The amendment is a significant development in a liturgical schism that has split Catholics across the world and was evident at the highest echelons of the church.

In 2007, Benedict himself issued a Motu Proprio increasing access to the celebration of the traditional Latin Mass, a move seen as a microcosm of the church’s shift toward traditionalism during his papacy.

In changing the law, which will go into effect on Oct. 1, the pope recalled that the Vatican Council entrusted bishops with the “weighty task of introducing the vernacular language into the liturgy.” He added that “in order that the renewal of the whole liturgical life might continue, it seemed opportune that some principles handed on since the time of the council should be more clearly reaffirmed and put into practice.”

He also acknowledged the bitter feelings that the fights over liturgical language have produced, writing, “It is no surprise that difficulties have arisen” between local churches and the Vatican. He then called for “reciprocal trust” between the local churches and the Vatican department with liturgical oversight, known as the Congregation for Divine Worship and the Discipline of the Sacraments.

But Vatican observers say trust is in short supply between the pope and the cardinal he selected in 2014 to run the department, Robert Sarah.

A hero to Vatican conservatives — and for many, a desired candidate in the next conclave to choose a new pope — Cardinal Sarah has been undermined by partisans of Francis who have worked on a committee to loosen the Guinean cardinal’s cherished Latin literalism.

In 2016, Cardinal Sarah called for priests to celebrate Mass ad orientem, or with their backs to the congregation. Francis promptly issued an unusual public rebuke. And in April of this year, Cardinal Sarah sent a letter honoring Benedict’s support of the Latin Mass, asserting that “modern liturgy” had caused devastation and schism. Benedict wrote that “the liturgy is in good hands,” in an afterward to a book the cardinal wrote this year.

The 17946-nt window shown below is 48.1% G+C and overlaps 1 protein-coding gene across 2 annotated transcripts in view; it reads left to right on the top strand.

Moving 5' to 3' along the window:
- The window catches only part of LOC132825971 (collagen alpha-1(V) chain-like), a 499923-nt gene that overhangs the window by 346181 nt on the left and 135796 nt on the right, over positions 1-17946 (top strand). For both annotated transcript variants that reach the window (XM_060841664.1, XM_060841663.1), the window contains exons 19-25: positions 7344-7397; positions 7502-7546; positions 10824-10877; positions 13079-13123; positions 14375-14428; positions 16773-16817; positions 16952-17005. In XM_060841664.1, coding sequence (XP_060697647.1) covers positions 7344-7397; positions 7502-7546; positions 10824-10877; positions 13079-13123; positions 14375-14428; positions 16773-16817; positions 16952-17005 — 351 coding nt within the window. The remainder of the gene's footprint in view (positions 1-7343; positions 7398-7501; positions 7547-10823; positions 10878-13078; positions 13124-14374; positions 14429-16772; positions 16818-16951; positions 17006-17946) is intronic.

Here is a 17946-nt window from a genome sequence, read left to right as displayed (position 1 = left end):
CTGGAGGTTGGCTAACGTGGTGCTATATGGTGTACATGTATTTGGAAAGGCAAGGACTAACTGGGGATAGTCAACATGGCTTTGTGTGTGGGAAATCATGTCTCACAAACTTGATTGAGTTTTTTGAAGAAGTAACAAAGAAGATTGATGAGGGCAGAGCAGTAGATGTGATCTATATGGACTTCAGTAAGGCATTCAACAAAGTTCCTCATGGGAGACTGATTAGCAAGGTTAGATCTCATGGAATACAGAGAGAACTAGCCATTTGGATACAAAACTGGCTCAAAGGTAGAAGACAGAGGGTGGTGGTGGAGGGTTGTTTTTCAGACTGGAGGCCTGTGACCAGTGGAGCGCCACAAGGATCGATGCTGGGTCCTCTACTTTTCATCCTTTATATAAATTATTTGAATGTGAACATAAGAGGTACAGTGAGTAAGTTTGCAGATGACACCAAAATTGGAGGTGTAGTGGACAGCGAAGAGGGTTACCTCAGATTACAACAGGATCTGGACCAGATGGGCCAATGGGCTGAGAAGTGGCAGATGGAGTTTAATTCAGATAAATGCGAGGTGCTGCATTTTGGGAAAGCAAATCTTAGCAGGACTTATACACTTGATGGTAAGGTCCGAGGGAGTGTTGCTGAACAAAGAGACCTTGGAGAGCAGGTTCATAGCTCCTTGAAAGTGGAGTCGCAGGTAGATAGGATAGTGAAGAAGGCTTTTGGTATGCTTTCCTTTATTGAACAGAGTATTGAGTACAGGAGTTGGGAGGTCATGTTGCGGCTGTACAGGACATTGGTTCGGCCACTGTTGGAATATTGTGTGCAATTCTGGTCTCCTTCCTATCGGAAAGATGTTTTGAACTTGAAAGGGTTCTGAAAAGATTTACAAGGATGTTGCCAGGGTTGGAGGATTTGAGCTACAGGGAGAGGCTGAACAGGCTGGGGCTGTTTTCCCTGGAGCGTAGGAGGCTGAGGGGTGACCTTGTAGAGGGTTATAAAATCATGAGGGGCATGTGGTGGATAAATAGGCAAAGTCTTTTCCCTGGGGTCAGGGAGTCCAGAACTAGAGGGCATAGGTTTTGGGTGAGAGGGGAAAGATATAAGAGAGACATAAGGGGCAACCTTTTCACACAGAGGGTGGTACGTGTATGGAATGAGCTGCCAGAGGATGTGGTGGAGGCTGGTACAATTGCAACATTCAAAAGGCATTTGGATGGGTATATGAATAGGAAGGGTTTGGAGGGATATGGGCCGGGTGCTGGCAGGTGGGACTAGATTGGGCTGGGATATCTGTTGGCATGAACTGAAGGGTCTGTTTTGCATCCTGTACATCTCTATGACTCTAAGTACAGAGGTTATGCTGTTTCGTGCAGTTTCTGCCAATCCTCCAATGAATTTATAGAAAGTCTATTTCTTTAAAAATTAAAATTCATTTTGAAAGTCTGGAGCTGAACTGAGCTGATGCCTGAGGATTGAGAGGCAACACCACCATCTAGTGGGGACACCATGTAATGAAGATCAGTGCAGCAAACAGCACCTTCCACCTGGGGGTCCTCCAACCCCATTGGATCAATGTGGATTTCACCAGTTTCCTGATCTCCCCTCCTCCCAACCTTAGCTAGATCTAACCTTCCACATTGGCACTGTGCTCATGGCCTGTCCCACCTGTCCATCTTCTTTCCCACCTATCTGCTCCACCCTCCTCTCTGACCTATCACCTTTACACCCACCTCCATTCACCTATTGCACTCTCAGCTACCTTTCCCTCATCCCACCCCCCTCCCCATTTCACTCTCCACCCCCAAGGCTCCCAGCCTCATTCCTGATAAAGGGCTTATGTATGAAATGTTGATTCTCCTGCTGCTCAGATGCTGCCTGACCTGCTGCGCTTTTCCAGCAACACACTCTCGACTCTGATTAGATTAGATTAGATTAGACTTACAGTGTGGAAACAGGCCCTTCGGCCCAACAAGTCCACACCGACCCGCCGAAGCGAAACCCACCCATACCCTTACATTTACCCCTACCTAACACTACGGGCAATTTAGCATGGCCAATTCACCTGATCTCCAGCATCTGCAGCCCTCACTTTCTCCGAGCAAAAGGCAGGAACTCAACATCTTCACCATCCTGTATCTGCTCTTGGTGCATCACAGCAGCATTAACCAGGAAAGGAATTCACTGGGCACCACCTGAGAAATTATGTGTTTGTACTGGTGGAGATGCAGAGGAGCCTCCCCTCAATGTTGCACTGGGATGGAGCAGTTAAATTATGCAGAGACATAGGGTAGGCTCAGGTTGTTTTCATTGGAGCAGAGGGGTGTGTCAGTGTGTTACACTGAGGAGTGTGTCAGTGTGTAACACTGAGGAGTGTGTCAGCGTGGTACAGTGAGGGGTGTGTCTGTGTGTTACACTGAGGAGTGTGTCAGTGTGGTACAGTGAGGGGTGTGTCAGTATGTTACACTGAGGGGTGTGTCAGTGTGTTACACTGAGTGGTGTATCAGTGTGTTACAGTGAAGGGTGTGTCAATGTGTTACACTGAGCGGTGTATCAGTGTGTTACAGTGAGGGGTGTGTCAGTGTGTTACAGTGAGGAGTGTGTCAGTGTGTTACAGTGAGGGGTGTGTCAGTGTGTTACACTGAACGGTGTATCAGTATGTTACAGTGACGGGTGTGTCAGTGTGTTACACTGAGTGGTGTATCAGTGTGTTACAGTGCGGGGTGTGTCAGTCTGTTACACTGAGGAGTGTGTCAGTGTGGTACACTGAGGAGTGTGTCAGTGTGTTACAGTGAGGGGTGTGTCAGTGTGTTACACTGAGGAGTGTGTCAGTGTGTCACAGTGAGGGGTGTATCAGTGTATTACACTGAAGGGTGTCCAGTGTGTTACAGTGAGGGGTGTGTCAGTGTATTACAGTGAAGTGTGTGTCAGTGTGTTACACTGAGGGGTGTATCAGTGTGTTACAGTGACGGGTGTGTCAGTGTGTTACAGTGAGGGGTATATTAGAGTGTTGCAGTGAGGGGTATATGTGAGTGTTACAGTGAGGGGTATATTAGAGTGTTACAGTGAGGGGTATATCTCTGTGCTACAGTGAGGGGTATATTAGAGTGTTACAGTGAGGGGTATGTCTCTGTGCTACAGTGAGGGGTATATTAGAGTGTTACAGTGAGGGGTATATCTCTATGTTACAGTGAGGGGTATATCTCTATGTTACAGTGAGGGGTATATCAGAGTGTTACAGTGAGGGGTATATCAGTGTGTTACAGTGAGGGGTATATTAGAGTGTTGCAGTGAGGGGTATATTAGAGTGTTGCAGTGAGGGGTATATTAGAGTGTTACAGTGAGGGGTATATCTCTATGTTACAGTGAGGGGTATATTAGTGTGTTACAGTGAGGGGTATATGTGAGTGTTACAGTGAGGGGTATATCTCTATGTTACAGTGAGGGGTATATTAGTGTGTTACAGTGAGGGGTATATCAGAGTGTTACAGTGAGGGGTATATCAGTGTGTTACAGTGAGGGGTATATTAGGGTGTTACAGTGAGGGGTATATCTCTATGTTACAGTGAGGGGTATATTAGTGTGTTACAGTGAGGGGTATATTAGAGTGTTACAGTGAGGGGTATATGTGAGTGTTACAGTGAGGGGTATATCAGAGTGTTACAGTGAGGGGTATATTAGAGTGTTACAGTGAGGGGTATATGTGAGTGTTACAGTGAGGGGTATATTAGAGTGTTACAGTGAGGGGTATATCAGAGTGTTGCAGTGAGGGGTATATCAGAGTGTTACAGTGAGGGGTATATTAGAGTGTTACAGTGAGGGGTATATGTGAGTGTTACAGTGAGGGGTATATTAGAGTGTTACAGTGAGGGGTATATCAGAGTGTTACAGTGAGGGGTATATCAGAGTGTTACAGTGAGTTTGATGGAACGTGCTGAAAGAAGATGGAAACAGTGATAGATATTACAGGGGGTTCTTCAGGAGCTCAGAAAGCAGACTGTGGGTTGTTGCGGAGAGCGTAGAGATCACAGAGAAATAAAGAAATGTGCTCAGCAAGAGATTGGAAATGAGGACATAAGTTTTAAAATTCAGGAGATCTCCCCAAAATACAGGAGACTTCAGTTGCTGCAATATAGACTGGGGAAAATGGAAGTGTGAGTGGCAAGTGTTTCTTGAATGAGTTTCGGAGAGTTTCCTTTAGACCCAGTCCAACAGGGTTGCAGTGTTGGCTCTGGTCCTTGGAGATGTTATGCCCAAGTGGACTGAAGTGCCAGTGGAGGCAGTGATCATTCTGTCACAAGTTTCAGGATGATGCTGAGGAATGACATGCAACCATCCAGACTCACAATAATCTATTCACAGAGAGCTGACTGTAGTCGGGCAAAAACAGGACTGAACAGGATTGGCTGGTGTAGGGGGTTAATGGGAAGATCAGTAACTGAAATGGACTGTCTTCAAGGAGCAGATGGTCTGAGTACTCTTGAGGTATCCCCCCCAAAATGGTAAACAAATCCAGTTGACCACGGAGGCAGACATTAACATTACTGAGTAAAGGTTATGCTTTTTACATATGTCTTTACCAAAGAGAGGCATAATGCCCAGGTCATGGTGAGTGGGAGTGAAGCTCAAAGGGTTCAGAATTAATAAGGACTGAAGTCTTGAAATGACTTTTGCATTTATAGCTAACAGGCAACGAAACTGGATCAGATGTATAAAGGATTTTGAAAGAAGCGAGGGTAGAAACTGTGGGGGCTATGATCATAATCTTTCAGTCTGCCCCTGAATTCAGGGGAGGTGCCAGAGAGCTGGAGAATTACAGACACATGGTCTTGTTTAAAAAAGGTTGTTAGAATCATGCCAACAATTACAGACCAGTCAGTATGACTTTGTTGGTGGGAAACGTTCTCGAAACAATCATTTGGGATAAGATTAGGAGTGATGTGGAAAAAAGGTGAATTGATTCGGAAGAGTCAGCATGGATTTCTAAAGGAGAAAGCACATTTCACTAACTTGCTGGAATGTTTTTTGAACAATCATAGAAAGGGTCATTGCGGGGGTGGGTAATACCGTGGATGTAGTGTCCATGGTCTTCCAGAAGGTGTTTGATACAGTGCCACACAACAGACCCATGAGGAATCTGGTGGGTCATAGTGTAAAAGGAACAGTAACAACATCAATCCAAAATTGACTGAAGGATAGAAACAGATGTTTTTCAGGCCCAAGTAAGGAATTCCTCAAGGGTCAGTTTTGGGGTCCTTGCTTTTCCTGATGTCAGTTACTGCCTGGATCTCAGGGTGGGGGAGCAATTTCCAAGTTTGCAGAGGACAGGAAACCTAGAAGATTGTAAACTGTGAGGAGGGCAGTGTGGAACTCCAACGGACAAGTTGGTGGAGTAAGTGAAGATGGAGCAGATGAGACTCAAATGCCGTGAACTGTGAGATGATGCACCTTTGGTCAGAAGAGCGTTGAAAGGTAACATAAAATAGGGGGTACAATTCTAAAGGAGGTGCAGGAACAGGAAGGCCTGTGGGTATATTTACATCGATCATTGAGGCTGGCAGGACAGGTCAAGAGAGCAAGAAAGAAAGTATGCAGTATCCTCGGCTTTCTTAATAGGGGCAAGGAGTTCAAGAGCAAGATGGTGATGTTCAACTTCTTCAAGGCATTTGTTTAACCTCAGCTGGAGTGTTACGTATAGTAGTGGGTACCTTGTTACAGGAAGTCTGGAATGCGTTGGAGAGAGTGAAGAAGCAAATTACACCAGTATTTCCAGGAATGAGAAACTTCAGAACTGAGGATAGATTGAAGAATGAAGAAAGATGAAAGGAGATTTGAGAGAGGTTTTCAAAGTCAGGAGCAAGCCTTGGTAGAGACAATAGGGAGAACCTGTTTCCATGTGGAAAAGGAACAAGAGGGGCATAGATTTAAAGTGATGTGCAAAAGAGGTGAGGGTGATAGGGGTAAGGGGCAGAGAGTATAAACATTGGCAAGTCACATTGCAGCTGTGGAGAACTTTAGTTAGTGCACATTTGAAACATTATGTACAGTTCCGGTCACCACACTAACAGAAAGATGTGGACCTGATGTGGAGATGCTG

But the liturgy seems to have been in the hands of Francis all along.

Saturday’s Vatican announcement was made as the pope visited Medellin, Colombia, the site of a landmark 1968 meeting that emphasized local Latin American influence in church decision-making. It also came just weeks after the pope — not one to invoke his magisterial authority — did just that when he announced that the liturgical reform of the Second Vatican Council was “irreversible.”

Progressive interpretations of those reforms in the 1960s provoked a backlash, and a “reform of the reform” movement, which ultimately had advocates at the top of the church during the reigns of John Paul II and Pope Benedict XVI.

In 2001, the Vatican issued the Liturgiam Authenticam, or Authentic Liturgy, instructing that translations from Latin needed to be “in the most exact manner, without omissions or additions in terms of their content.”

That same year, the Vatican established Vox Clara, or Clear Voice, a committee to scrutinize English-language translations of the texts and prayers included in the Roman Missal. The committee advocated a close fidelity to the Latin.

In 2006, the Vatican successfully pressured American bishops to accept a more literal translation of well-known English prayers. In 2011, many English-speaking priests panned their effort, finding the language clunky and archaic.

Too bad for them. They aren't stage actors having to deal with Shakespeare. (Come to think of it, have you noticed how pathetic and lame those "modern" interpretations of The Bard are?) They are acting in the stead of the Christ Himself, and if His words seem clunky and archaic, they should find a new line of work.

While noting the unity instilled by the Roman Rite, Francis argued for the beauty and accessibility of local languages. He wrote on Saturday that “vernacular languages themselves, often only in a progressive manner, would be able to become liturgical languages, standing out in a not dissimilar way to liturgical Latin for their elegance of style and the profundity of their concepts with the aim of nourishing the faith.”

TheChurchMilitant: Sometimes anti-social, but always anti-fascist since 2005.

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First of all, the word is SEX, not GENDER. If you are ever tempted to use the word GENDER, don't. The word is SEX! SEX! SEX! SEX! For example: "My sex is male." is correct. "My gender is male." means nothing. Look it up. What kind of sick neo-Puritan nonsense is this? Idiot left-fascists, get your blood-soaked paws off the English language. Hence I am choosing "male" under protest.